Some analysts thought that the 2018 QB class featured a generational group of quarterbacks. Others, myself included, felt that the class had two or three great prospects and some intriguing players who could potentially be quality starters.
Regardless what your thoughts were of the 2018 QB class, we can all agree its been a tough start. Only Cleveland’s Baker Mayfield has a positive touchdown/interception ratio (10:7) and a completion percentage at or above 60%.
Heck, Buffalo’s Josh Allen has missed significant time with a throwing elbow injury, while Josh Rosen and now Sam Darnold have spent time in walking boots. Not ideal. But in this assessment window of the rookie quarterbacks, it’s fair to also look at their supporting casts. Where can they afford to get better? Where do they *need* to get better?
Here, we will hand-select a 2019 NFL Draft prospect to pair with each of the five first round quarterbacks from the 2018 class as a match made in heaven.
Cleveland Browns’ Baker Mayfield – Arizona State WR N’Keal Harry
The Cleveland Browns would be a much more interesting passing attack if the team had held their water with maligned receiver Josh Gordon, who is beginning to blossom in New England. But alas, the Browns had enough of Gordon’s unreliable nature and traded away their best boundary receiver, leaving the team handcuffed with pass catchers who are all best suited to win in the middle of the field.
RB/Slot hybrid Duke Johnson, TE David Njoku and WR Jarvis Landry are all very different players, but they all win in the same areas of the field. That makes life difficult for everyone, as the Browns don’t command a lot of attention on the boundary.
Enter N’Keal Harry. Harry isn’t the most dynamic receiver in the class but for his size he’s a terrific athlete. And Harry has shown the ability this season to make plays with the ball in his hands while also coming up big in contested catch opportunities.
Mayfield at Oklahoma loved to push the ball and adding a sure handed receiver who can go up and beat a defender for a throw would add a missing dynamic back into Mayfield’s style of play.
New York Jets’ Sam Darnold – Wisconsin OT David Edwards
Why Edwards and not Jonah Williams? Because I think Williams is best suited on the left side of the line, where the Jets’ most pressing tackle issue plays on the right. You could certainly substitute Williams here if the preference is to replace LT Kelvin Beachum.
Yet getting RT Brandon Shell out of the starting line-up would be priority number one for yours truly. Edwards is similar to Shell in that he’s massive and possesses a wingspan that will run you out of your current zip code.
But Edwards is different from Shell in that he can actually move and is a great functional athlete who has upside as a starter in the NFL. With Darnold suffering from a lot of pressure in recent weeks, the Jets need to take keeping him upright seriously to keep him progressing in the right direction.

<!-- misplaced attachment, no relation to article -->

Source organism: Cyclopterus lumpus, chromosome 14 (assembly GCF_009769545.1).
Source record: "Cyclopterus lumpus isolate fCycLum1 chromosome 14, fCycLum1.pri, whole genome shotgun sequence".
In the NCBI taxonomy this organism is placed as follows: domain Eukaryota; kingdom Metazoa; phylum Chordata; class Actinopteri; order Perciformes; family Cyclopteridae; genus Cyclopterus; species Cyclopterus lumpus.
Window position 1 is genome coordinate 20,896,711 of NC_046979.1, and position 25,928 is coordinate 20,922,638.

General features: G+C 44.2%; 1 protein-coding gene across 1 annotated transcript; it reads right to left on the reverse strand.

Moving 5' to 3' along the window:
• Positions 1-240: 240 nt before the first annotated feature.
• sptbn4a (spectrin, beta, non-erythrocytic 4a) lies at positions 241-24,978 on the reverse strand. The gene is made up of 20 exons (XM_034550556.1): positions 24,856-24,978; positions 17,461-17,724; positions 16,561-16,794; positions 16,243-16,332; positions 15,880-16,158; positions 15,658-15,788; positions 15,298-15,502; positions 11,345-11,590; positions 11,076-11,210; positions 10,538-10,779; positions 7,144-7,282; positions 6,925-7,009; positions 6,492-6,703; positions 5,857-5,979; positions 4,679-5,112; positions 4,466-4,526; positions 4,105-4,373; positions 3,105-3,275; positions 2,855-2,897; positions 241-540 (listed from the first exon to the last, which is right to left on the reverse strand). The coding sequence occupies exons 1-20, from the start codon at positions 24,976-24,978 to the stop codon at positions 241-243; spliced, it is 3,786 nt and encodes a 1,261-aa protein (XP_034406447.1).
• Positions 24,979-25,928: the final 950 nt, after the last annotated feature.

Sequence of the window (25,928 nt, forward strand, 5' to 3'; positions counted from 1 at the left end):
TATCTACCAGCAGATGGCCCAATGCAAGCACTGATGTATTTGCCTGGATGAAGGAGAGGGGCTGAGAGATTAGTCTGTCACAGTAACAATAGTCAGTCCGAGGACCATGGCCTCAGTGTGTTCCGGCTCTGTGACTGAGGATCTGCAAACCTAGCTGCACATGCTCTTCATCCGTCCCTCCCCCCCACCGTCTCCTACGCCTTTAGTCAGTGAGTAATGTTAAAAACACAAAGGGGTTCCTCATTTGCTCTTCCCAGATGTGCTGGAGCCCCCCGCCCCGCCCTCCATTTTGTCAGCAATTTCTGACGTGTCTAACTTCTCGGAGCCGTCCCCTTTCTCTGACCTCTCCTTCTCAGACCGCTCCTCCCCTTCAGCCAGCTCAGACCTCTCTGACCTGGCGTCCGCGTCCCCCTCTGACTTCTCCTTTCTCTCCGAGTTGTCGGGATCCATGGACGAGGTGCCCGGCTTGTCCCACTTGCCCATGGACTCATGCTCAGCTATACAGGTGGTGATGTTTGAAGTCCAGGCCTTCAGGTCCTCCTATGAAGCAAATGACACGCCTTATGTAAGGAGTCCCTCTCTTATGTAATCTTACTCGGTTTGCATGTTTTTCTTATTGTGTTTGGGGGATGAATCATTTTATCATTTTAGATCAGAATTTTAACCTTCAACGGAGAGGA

Buffalo Bills’ Josh Allen – Ole Miss WR D.K. Metcalf
Nobody threw a prettier deep ball in the 2018 QB class than Josh Allen. When Allen had an open target down the field, he rarely passed on the chance to let it fly.
Just one problem: Buffalo doesn’t have that kind of receiver on the roster…unless Metcalf is healthy (and declares for the draft). Then, all bets are off. I can’t think of a better marriage of strengths for any two player than Metcalf’s deep ball skills and dynamic play making with Josh Allen’s big arm.
Allen’s best targets in 2018 have been a budding (but still developing) second year receiver in Zay Jones and…gulp…Kelvin Benjamin. If Benjamin’s stats were half as inflated as his ego (or his waistband), the Bills would be in much better shape.
But alas, neither is true.
Arizona Cardinals’ Josh Rosen – Missouri TE Albert Okwuegbunam
You know who knows all about Rosen’s preference for hitting Tight Ends? Texas A&M. Rosen hit his TE (Caleb Wilson) 15 times for 208 yards in a legendary 45-44 comeback win from Week 1 of the 2017 season.
In Arizona, Rosen doesn’t have a lot of great players around him on offense. It would have been easy to justify an offensive linemen in this pairing. But Rosen’s usage of the tight end plus his ability to throw receivers open and Okwuegbunam’s large catch radius make this a pairing too good to turn my nose up to.
The Cardinals currently start a converted wide receiver, Ricky Seals-Jones at Tight End. Okwuegbunam offers a whole different dynamic to the position, he’s a power receiver who has shown great ball adjustment skills in his time playing with QB Drew Lock.
Baltimore Ravens’ Lamar Jackson – Boston College OL Chris Lindstrom
I considered a handful of unmatched wide receivers, like Kelvin Harmon. But ultimately the thing that is going to be most important to Lamar’s success in Baltimore is offensive balance. This team will need to shift it’s offensive identity without Joe Flacco to make the most of Jackson’s mobility and athleticism.
That means this team needs to get a lot better at running the football. The interior group of Matt Skura, Bradley Bozeman, Marshall Yanda, James Hurst and Jermaine Eluemunor isn’t going to cut it between young tackles Ronnie Stanley and Orlando Brown Jr.
Enter Lindstrom, who is part of one of the top rushing offenses in the country this season. Lindstrom is a plug and play interior lineman who would offer an upgrade at guard and help Baltimore keep their offensive balance.